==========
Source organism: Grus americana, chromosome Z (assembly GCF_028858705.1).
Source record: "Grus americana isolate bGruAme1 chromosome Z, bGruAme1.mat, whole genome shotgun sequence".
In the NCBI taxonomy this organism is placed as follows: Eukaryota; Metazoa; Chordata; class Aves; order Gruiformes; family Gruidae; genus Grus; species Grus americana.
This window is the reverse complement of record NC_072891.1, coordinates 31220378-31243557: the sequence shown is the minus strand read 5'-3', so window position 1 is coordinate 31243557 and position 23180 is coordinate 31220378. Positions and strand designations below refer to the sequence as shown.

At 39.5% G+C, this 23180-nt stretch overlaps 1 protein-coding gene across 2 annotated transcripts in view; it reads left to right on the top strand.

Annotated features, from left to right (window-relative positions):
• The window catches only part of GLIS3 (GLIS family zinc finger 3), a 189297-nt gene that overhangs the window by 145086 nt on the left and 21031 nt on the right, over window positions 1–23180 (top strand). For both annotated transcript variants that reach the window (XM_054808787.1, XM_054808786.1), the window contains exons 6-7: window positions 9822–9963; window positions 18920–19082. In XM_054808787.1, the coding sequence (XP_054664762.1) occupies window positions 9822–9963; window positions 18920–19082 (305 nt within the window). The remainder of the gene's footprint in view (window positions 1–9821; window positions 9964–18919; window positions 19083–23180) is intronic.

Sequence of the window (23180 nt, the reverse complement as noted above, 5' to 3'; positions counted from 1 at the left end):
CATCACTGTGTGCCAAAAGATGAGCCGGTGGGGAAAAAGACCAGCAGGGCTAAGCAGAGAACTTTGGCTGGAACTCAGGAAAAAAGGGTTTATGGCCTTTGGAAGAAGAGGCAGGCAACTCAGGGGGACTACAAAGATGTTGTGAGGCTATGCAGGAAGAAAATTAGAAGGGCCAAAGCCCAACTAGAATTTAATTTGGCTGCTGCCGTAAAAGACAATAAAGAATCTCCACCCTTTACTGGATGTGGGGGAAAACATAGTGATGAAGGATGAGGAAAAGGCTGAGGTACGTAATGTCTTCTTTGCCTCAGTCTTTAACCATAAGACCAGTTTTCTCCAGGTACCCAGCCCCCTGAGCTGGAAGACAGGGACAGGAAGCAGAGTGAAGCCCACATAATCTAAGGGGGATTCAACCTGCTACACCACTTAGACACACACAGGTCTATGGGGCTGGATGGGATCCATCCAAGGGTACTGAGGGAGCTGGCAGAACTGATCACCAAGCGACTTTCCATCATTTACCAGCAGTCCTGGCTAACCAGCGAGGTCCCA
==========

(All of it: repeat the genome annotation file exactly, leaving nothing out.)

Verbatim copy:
Source organism: Grus americana, chromosome Z (assembly GCF_028858705.1).
Source record: "Grus americana isolate bGruAme1 chromosome Z, bGruAme1.mat, whole genome shotgun sequence".
In the NCBI taxonomy this organism is placed as follows: Eukaryota; Metazoa; Chordata; class Aves; order Gruiformes; family Gruidae; genus Grus; species Grus americana.
This window is the reverse complement of record NC_072891.1, coordinates 31220378-31243557: the sequence shown is the minus strand read 5'-3', so window position 1 is coordinate 31243557 and position 23180 is coordinate 31220378. Positions and strand designations below refer to the sequence as shown.

At 39.5% G+C, this 23180-nt stretch overlaps 1 protein-coding gene across 2 annotated transcripts in view; it reads left to right on the top strand.

Annotated features, from left to right (window-relative positions):
• The window catches only part of GLIS3 (GLIS family zinc finger 3), a 189297-nt gene that overhangs the window by 145086 nt on the left and 21031 nt on the right, over window positions 1–23180 (top strand). For both annotated transcript variants that reach the window (XM_054808787.1, XM_054808786.1), the window contains exons 6-7: window positions 9822–9963; window positions 18920–19082. In XM_054808787.1, the coding sequence (XP_054664762.1) occupies window positions 9822–9963; window positions 18920–19082 (305 nt within the window). The remainder of the gene's footprint in view (window positions 1–9821; window positions 9964–18919; window positions 19083–23180) is intronic.

Sequence of the window (23180 nt, the reverse complement as noted above, 5' to 3'; positions counted from 1 at the left end):
CATCACTGTGTGCCAAAAGATGAGCCGGTGGGGAAAAAGACCAGCAGGGCTAAGCAGAGAACTTTGGCTGGAACTCAGGAAAAAAGGGTTTATGGCCTTTGGAAGAAGAGGCAGGCAACTCAGGGGGACTACAAAGATGTTGTGAGGCTATGCAGGAAGAAAATTAGAAGGGCCAAAGCCCAACTAGAATTTAATTTGGCTGCTGCCGTAAAAGACAATAAAGAATCTCCACCCTTTACTGGATGTGGGGGAAAACATAGTGATGAAGGATGAGGAAAAGGCTGAGGTACGTAATGTCTTCTTTGCCTCAGTCTTTAACCATAAGACCAGTTTTCTCCAGGTACCCAGCCCCCTGAGCTGGAAGACAGGGACAGGAAGCAGAGTGAAGCCCACATAATCTAAGGGGGATTCAACCTGCTACACCACTTAGACACACACAGGTCTATGGGGCTGGATGGGATCCATCCAAGGGTACTGAGGGAGCTGGCAGAACTGATCACCAAGCGACTTTCCATCATTTACCAGCAGTCCTGGCTAACCAGCGAGGTCCCA